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Broken coffee cups set military back $32,000

Coffee

U.S. Air Force personnel who refuel tankers are working on ways to repair the mugs they use for coffee or tea, because right now the only solution to a dropped cup of coffee is a replacement.

At some $1,220.

Each.

The details come from the Air Force Times, which had the startling headline “Don’t drop that mug of Joe, it’s worth its weight in gold.”

Well, maybe not quite.

But the report confirmed details from military.com that said this year 25 of the cups have been replaced, at a total cost of $32,000.

The mugs are not ordinary ceramics; they can reheat coffee or tea on the tankers. But their price has gone up $500 in the last few years.

“The 60th Aerial Port Squadron at Travis Air Force Base recently revealed that it has spent nearly $56,000 to replace broken hot cups over the past three years. The culprit, they say, is a faulty plastic handle known to break on impact. Each time a handle breaks, the Air Force is forced to order a whole new cup, as replacement parts are no longer made.”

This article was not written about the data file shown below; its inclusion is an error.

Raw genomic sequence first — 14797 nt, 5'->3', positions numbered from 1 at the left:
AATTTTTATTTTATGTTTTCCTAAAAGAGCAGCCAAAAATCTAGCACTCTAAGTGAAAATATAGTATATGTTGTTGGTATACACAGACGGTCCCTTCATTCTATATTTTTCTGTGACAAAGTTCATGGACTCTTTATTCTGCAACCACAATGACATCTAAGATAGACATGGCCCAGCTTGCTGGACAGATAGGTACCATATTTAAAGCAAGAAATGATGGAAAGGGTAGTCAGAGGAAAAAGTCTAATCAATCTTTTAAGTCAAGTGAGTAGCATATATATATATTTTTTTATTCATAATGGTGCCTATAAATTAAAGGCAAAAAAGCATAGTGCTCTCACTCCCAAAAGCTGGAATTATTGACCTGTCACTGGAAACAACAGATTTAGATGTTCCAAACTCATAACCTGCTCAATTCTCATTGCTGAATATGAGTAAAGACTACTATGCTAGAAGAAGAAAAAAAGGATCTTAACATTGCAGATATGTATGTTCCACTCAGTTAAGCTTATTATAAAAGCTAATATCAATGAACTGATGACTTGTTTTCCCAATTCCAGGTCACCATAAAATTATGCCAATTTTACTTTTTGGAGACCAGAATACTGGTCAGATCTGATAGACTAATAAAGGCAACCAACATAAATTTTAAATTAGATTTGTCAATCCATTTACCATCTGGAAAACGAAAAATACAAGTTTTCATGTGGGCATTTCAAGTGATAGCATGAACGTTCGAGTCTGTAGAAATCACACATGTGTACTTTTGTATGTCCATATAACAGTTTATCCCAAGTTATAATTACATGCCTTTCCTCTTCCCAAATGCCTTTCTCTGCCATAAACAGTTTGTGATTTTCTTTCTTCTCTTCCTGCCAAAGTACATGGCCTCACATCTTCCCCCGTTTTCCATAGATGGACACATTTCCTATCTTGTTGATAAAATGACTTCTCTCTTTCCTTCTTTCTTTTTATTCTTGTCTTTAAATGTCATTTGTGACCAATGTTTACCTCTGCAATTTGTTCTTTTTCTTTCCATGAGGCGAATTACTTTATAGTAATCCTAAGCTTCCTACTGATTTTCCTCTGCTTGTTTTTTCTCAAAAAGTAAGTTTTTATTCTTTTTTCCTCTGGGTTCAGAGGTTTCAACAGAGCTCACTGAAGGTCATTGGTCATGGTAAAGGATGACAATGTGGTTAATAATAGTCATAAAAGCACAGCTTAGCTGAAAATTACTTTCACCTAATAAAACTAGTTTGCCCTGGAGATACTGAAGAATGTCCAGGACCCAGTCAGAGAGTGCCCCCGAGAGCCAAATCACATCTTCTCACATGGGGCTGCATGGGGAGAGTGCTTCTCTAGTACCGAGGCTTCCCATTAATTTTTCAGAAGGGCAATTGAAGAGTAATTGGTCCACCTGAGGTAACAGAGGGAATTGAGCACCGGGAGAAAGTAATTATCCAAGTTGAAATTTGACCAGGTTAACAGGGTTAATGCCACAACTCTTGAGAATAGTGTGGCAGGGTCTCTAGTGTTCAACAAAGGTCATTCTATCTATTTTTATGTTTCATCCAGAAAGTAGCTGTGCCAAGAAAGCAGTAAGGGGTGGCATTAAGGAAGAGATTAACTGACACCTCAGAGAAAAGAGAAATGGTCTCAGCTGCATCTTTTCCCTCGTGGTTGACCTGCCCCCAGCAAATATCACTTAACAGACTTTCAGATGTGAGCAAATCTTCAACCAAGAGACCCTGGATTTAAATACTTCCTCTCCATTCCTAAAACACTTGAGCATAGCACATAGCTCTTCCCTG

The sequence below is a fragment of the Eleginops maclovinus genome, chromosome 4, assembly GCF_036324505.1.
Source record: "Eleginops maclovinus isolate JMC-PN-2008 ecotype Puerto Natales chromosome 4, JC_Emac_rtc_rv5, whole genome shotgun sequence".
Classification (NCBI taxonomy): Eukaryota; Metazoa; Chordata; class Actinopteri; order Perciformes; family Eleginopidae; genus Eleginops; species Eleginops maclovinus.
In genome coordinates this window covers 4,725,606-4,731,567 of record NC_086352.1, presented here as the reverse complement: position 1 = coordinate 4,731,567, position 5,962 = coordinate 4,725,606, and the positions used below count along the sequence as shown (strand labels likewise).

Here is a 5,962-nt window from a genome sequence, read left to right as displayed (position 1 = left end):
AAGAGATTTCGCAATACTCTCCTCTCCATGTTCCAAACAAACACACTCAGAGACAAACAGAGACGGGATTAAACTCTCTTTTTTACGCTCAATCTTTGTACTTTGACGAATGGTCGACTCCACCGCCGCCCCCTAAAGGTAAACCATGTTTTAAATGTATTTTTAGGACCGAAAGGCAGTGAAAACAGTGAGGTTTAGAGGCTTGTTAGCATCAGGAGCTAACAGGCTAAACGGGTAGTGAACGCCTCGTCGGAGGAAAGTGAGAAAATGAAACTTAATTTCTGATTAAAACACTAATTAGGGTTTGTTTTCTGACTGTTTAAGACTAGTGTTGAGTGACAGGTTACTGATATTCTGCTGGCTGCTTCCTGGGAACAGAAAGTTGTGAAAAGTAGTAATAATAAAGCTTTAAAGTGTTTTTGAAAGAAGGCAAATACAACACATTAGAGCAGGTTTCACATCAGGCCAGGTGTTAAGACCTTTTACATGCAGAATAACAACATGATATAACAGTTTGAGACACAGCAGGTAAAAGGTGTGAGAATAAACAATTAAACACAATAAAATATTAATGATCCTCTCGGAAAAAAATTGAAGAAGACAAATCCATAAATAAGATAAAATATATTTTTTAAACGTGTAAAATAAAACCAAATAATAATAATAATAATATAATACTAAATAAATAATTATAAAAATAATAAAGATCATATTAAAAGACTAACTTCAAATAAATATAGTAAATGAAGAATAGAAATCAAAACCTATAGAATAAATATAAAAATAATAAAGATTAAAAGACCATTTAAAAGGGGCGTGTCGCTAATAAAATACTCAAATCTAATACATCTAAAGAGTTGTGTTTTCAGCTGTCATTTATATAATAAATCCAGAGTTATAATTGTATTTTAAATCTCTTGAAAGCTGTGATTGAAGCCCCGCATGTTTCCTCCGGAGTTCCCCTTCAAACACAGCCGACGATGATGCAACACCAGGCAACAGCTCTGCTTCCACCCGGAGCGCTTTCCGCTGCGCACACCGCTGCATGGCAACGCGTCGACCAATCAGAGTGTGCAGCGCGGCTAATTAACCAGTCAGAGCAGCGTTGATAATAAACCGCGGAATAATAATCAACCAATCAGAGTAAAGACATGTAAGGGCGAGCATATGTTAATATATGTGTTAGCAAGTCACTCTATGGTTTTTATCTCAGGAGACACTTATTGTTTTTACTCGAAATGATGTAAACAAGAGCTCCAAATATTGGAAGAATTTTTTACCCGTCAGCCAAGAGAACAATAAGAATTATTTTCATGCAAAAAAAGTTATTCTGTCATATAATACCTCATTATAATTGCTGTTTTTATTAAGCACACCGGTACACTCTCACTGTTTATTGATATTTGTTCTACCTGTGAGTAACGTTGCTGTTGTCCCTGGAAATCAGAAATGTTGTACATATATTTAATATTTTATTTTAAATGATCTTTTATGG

The Air Force report continued: “To resolve the issue, a team of airmen at Travis’ Phoenix Spark innovation program is producing a 3D-designed handle that would make the cups more durable and save the service thousands of dollars. The team’s new curved handle is made to be much stronger than the current model.”

Nicholas Wright of Travis said in a statement released by the base that the handle currently on the hot cup “has a square bottom which creates a weak point on the handle so any time it is dropped, the handle splits shortly after impact.”

“Our new rounded handle reduces that weak point. The handle we designed is stronger and capable of being printed at most Air Force bases.”

The report said the “curved handle prototype has been shared with the Air Force Life Cycle Management Center at Wright-Patterson Air Force Base in Ohio.”

“If adopted, the new handle could save the service thousands of dollars. Instead of having to purchase a new $1,220 cup each time a handle breaks, airmen could simply 3-D print a replacement handle at a cost of about 50 cents.”

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